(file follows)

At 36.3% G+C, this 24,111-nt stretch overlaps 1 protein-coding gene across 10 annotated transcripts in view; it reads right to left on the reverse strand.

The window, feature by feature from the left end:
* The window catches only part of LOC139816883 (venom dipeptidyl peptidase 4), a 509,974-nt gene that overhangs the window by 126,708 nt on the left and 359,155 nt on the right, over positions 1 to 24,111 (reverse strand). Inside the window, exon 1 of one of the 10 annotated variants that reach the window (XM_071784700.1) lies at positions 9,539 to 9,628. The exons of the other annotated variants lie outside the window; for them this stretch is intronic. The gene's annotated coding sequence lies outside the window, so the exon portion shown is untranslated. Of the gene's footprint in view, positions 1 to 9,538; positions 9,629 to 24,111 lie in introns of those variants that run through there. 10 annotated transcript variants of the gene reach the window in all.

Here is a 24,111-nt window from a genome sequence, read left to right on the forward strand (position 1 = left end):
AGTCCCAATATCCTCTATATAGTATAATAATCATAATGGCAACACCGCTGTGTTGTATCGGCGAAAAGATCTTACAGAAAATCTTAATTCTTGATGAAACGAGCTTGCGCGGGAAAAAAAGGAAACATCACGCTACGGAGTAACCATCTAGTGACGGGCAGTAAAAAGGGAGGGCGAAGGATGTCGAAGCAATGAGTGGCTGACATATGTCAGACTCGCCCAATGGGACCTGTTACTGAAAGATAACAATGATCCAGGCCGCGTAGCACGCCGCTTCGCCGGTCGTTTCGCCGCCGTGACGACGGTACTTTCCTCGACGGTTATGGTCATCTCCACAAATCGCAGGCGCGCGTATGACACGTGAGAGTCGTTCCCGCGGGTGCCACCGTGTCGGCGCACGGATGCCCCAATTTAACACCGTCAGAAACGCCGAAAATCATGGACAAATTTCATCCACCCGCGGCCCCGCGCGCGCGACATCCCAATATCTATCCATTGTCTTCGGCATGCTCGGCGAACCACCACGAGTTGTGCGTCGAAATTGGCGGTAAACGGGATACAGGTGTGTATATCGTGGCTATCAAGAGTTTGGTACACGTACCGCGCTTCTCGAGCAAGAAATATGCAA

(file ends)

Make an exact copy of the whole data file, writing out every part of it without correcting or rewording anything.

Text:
At 36.3% G+C, this 24,111-nt stretch overlaps 1 protein-coding gene across 10 annotated transcripts in view; it reads right to left on the reverse strand.

The window, feature by feature from the left end:
* The window catches only part of LOC139816883 (venom dipeptidyl peptidase 4), a 509,974-nt gene that overhangs the window by 126,708 nt on the left and 359,155 nt on the right, over positions 1 to 24,111 (reverse strand). Inside the window, exon 1 of one of the 10 annotated variants that reach the window (XM_071784700.1) lies at positions 9,539 to 9,628. The exons of the other annotated variants lie outside the window; for them this stretch is intronic. The gene's annotated coding sequence lies outside the window, so the exon portion shown is untranslated. Of the gene's footprint in view, positions 1 to 9,538; positions 9,629 to 24,111 lie in introns of those variants that run through there. 10 annotated transcript variants of the gene reach the window in all.

Here is a 24,111-nt window from a genome sequence, read left to right on the forward strand (position 1 = left end):
AGTCCCAATATCCTCTATATAGTATAATAATCATAATGGCAACACCGCTGTGTTGTATCGGCGAAAAGATCTTACAGAAAATCTTAATTCTTGATGAAACGAGCTTGCGCGGGAAAAAAAGGAAACATCACGCTACGGAGTAACCATCTAGTGACGGGCAGTAAAAAGGGAGGGCGAAGGATGTCGAAGCAATGAGTGGCTGACATATGTCAGACTCGCCCAATGGGACCTGTTACTGAAAGATAACAATGATCCAGGCCGCGTAGCACGCCGCTTCGCCGGTCGTTTCGCCGCCGTGACGACGGTACTTTCCTCGACGGTTATGGTCATCTCCACAAATCGCAGGCGCGCGTATGACACGTGAGAGTCGTTCCCGCGGGTGCCACCGTGTCGGCGCACGGATGCCCCAATTTAACACCGTCAGAAACGCCGAAAATCATGGACAAATTTCATCCACCCGCGGCCCCGCGCGCGCGACATCCCAATATCTATCCATTGTCTTCGGCATGCTCGGCGAACCACCACGAGTTGTGCGTCGAAATTGGCGGTAAACGGGATACAGGTGTGTATATCGTGGCTATCAAGAGTTTGGTACACGTACCGCGCTTCTCGAGCAAGAAATATGCAA